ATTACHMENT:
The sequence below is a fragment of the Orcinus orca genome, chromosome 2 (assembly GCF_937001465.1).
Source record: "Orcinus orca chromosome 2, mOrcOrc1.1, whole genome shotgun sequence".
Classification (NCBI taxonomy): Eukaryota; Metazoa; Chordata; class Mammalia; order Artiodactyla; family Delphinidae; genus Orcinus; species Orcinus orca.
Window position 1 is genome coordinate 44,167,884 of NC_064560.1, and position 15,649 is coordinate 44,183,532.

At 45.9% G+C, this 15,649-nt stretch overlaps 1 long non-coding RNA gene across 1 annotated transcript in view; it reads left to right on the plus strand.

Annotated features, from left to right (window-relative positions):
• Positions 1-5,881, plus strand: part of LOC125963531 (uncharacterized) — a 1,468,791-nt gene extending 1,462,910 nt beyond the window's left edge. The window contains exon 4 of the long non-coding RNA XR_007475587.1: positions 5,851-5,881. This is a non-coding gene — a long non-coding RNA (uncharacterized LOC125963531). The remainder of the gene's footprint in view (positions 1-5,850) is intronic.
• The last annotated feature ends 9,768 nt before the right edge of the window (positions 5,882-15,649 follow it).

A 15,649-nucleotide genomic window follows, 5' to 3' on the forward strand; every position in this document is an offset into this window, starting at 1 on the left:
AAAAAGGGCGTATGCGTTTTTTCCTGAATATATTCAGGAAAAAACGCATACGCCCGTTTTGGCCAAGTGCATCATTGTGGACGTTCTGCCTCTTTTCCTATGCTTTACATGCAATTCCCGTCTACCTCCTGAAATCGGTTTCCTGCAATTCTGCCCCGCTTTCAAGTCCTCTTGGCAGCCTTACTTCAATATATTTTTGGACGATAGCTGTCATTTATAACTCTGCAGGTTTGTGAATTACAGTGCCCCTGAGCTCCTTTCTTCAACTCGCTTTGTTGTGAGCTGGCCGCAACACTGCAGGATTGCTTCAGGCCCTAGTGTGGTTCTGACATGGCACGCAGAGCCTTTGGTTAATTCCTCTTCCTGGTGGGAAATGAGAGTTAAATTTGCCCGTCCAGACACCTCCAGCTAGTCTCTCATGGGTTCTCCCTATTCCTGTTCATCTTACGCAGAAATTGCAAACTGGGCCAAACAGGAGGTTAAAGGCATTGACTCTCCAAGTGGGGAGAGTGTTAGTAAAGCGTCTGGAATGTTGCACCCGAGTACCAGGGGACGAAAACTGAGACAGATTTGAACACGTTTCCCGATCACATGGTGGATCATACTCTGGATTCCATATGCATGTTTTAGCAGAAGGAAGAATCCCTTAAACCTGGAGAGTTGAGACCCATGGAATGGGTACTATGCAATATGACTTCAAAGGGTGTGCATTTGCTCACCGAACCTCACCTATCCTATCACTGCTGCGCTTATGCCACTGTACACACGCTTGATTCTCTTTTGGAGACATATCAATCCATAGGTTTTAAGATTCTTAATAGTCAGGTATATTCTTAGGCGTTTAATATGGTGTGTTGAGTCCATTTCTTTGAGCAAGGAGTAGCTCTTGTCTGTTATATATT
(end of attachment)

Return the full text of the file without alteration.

The sequence below is a fragment of the Orcinus orca genome, chromosome 2 (assembly GCF_937001465.1).
Source record: "Orcinus orca chromosome 2, mOrcOrc1.1, whole genome shotgun sequence".
Classification (NCBI taxonomy): Eukaryota; Metazoa; Chordata; class Mammalia; order Artiodactyla; family Delphinidae; genus Orcinus; species Orcinus orca.
Window position 1 is genome coordinate 44,167,884 of NC_064560.1, and position 15,649 is coordinate 44,183,532.

At 45.9% G+C, this 15,649-nt stretch overlaps 1 long non-coding RNA gene across 1 annotated transcript in view; it reads left to right on the plus strand.

Annotated features, from left to right (window-relative positions):
• Positions 1-5,881, plus strand: part of LOC125963531 (uncharacterized) — a 1,468,791-nt gene extending 1,462,910 nt beyond the window's left edge. The window contains exon 4 of the long non-coding RNA XR_007475587.1: positions 5,851-5,881. This is a non-coding gene — a long non-coding RNA (uncharacterized LOC125963531). The remainder of the gene's footprint in view (positions 1-5,850) is intronic.
• The last annotated feature ends 9,768 nt before the right edge of the window (positions 5,882-15,649 follow it).

A 15,649-nucleotide genomic window follows, 5' to 3' on the forward strand; every position in this document is an offset into this window, starting at 1 on the left:
AAAAAGGGCGTATGCGTTTTTTCCTGAATATATTCAGGAAAAAACGCATACGCCCGTTTTGGCCAAGTGCATCATTGTGGACGTTCTGCCTCTTTTCCTATGCTTTACATGCAATTCCCGTCTACCTCCTGAAATCGGTTTCCTGCAATTCTGCCCCGCTTTCAAGTCCTCTTGGCAGCCTTACTTCAATATATTTTTGGACGATAGCTGTCATTTATAACTCTGCAGGTTTGTGAATTACAGTGCCCCTGAGCTCCTTTCTTCAACTCGCTTTGTTGTGAGCTGGCCGCAACACTGCAGGATTGCTTCAGGCCCTAGTGTGGTTCTGACATGGCACGCAGAGCCTTTGGTTAATTCCTCTTCCTGGTGGGAAATGAGAGTTAAATTTGCCCGTCCAGACACCTCCAGCTAGTCTCTCATGGGTTCTCCCTATTCCTGTTCATCTTACGCAGAAATTGCAAACTGGGCCAAACAGGAGGTTAAAGGCATTGACTCTCCAAGTGGGGAGAGTGTTAGTAAAGCGTCTGGAATGTTGCACCCGAGTACCAGGGGACGAAAACTGAGACAGATTTGAACACGTTTCCCGATCACATGGTGGATCATACTCTGGATTCCATATGCATGTTTTAGCAGAAGGAAGAATCCCTTAAACCTGGAGAGTTGAGACCCATGGAATGGGTACTATGCAATATGACTTCAAAGGGTGTGCATTTGCTCACCGAACCTCACCTATCCTATCACTGCTGCGCTTATGCCACTGTACACACGCTTGATTCTCTTTTGGAGACATATCAATCCATAGGTTTTAAGATTCTTAATAGTCAGGTATATTCTTAGGCGTTTAATATGGTGTGTTGAGTCCATTTCTTTGAGCAAGGAGTAGCTCTTGTCTGTTATATATT